Colossians 1:24 – 2:5

Now I rejoice in my sufferings for your sake, and in my flesh, I am filling up what is lacking in Christ’s afflictions for the sake of his body, that is, the church, of which I became a minister according to the stewardship from God that was given to me for you, to make the word of God fully known, the mystery hidden for ages and generations but now revealed to his saints. To them, God chose to make known how great among the Gentiles are the riches of the glory of this mystery, which is Christ in you, the hope of glory. Him we proclaim, warning everyone and teaching everyone with all wisdom, that we may present everyone mature in Christ. For this I toil, struggling with all his energy that he powerfully works within me.

For I want you to know how great a struggle I have for you and for those at Laodicea and for all who have not seen me face to face, that their hearts may be encouraged, being knit together in love, to reach all the riches of full assurance of understanding and the knowledge of God’s mystery, which is Christ, in whom are hidden all the treasures of wisdom and knowledge. I say this in order that no one may delude you with plausible arguments. For though I am absent in body, yet I am with you in spirit, rejoicing to see your good order and the firmness of your faith in Christ.

Understanding And Applying the Text

What does Paul mean, in his suffering, he is, “filling up what is lacking in Christ’s afflictions for the sake of his body, that is, the church”? Does he mean Christ’s work on the cross was insufficient and he, Paul, is completing it? Does he mean Paul’s suffering plays a role in our salvation? What is lacking in Christ’s afflictions?

We can understand Paul’s meaning by placing what he says in context. Remember the three (3) primary rules of biblical interpretation, context, context, and context. Paul adds, that he suffers “according to the stewardship from God that was given to me for you.” It is God who caused Paul to be a minister. God chose to use the foolishness of preaching. Paul’s role was to proclaim Jesus, His death on the cross, and His resurrection. We would not know about Christ’s atonement unless someone tells us. Our knowledge of Christ’s work was what was lacking.

The word of God was a mystery for generations. Before Christ, God governed His people through symbols and hidden means. The only things seen were the externals. We only saw the works of the law. The whole world was estranged from God. But now we can know the things that were hidden. Christ is revealed. The gospel of Christ is spoken boldly throughout the world and the world is called to salvation. But, the world holds the good news in contempt. But while the world reviles it, it is revealed, “to His saints.” Paul states in 1 Corinthians 1:23. “We preach Christ crucified, a stumbling block to Jews and folly to Gentiles.”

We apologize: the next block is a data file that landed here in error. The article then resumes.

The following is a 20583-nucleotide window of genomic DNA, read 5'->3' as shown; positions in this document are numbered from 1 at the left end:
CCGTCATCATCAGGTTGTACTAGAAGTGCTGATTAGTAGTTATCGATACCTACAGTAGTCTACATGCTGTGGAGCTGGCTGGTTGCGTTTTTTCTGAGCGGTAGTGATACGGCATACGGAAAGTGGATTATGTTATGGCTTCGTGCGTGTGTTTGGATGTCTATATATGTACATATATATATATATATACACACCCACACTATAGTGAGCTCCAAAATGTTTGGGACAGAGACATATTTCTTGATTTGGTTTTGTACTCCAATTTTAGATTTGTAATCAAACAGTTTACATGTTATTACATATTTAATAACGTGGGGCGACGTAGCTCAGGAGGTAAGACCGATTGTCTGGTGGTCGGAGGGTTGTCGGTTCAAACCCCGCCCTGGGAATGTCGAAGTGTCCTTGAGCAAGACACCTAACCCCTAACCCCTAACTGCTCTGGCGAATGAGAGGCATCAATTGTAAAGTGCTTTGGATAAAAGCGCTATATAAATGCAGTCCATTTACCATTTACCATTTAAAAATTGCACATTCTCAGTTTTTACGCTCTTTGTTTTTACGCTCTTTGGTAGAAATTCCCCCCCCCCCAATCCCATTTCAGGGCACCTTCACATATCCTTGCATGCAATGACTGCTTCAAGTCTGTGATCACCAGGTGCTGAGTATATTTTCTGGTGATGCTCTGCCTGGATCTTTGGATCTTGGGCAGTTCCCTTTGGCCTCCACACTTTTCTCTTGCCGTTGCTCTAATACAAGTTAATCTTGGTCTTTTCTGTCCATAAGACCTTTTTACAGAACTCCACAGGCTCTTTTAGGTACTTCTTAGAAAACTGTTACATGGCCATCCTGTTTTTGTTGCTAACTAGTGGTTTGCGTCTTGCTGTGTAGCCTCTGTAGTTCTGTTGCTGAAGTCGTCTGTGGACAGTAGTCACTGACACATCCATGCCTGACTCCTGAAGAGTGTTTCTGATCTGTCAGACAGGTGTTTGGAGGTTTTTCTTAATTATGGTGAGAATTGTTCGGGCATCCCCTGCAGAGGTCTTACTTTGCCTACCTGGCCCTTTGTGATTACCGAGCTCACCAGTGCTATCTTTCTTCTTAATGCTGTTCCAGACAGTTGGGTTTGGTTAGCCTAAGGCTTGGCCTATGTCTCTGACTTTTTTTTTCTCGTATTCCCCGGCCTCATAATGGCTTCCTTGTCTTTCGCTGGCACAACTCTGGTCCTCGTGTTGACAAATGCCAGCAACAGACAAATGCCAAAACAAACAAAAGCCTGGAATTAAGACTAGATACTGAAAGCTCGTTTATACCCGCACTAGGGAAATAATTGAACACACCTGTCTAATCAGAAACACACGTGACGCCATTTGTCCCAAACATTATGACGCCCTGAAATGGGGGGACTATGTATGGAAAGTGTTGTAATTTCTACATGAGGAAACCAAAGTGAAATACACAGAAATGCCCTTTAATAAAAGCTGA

Paul described God’s mysteries as riches and glory to underscore their greatness. This is what Paul proclaimed. Paul said he preaches with all wisdom. But Christ and His word are all wisdom. So, when Paul said he preached with all wisdom he meant he preached Christ. Paul relied not on his own strength but on Christ’s energy and power.

Paul hoped he could encourage all the saints. Even those to whom he has not been able to minister personally. According to Strong’s Greek dictionary, the Greek word translated encourage (παρακαλέω) means “to call near, that is, invite, invoke (by imploration, hortation or consolation): – beseech, call for, (be of good) comfort, desire, (give) exhort (-ation), intreat, pray.” So another word may be “comfort.” The KJV uses this “comfort.” John Calvin translated the word as consoled or receives consolation. So the term refers to true quietness as we rest or receive peace in Christ. The result of this peace and rest is that Christ unites us to Him in love. We rest in the riches of assurance of our salvation. The mystery of God has been revealed. That mystery is Christ who contains the hidden treasure of knowledge and wisdom.

Paul has said these things so no one deludes us “with plausible arguments.” Interestingly, the Apostle uses the term “plausible arguments”. Arguments may sound good. They may even have faultless logic. But logic and reasoning rely on underlying assumptions. If we use false assumptions, our conclusions are guaranteed false. This is true even if our logic is faultless. So, we must test our assumptions to ensure they are correct. Paul here is stating in Christ is all wisdom. That is the base assumption. Test it. And you will find it to be true. An argument may sound. Logic is only a tool like a wrench. If a pipe is weak a good wrench will not stop it from leaking.

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